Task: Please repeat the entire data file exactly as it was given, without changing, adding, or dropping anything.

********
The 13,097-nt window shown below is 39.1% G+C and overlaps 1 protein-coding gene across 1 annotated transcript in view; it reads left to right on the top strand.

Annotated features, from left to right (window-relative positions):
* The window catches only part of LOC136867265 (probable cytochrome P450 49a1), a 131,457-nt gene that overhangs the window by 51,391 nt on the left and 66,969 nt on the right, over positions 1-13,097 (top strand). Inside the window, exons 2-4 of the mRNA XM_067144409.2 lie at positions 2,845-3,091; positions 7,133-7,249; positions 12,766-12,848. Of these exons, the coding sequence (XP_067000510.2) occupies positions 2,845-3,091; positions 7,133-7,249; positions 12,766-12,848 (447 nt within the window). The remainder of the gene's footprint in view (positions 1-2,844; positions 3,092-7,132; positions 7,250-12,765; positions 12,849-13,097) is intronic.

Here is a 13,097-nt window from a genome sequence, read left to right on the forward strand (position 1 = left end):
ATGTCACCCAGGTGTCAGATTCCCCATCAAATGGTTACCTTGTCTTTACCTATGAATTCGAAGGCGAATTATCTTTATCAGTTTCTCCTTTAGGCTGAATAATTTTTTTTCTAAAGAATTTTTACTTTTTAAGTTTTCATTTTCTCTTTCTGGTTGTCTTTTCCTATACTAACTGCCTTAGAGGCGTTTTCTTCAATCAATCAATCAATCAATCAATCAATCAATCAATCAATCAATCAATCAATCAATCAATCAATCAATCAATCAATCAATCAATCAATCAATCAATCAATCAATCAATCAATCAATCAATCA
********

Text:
The 13,097-nt window shown below is 39.1% G+C and overlaps 1 protein-coding gene across 1 annotated transcript in view; it reads left to right on the top strand.

Annotated features, from left to right (window-relative positions):
* The window catches only part of LOC136867265 (probable cytochrome P450 49a1), a 131,457-nt gene that overhangs the window by 51,391 nt on the left and 66,969 nt on the right, over positions 1-13,097 (top strand). Inside the window, exons 2-4 of the mRNA XM_067144409.2 lie at positions 2,845-3,091; positions 7,133-7,249; positions 12,766-12,848. Of these exons, the coding sequence (XP_067000510.2) occupies positions 2,845-3,091; positions 7,133-7,249; positions 12,766-12,848 (447 nt within the window). The remainder of the gene's footprint in view (positions 1-2,844; positions 3,092-7,132; positions 7,250-12,765; positions 12,849-13,097) is intronic.

Here is a 13,097-nt window from a genome sequence, read left to right on the forward strand (position 1 = left end):
ATGTCACCCAGGTGTCAGATTCCCCATCAAATGGTTACCTTGTCTTTACCTATGAATTCGAAGGCGAATTATCTTTATCAGTTTCTCCTTTAGGCTGAATAATTTTTTTTCTAAAGAATTTTTACTTTTTAAGTTTTCATTTTCTCTTTCTGGTTGTCTTTTCCTATACTAACTGCCTTAGAGGCGTTTTCTTCAATCAATCAATCAATCAATCAATCAATCAATCAATCAATCAATCAATCAATCAATCAATCAATCAATCAATCAATCAATCAATCAATCAATCAATCAATCAATCAATCAATCAATCAATCA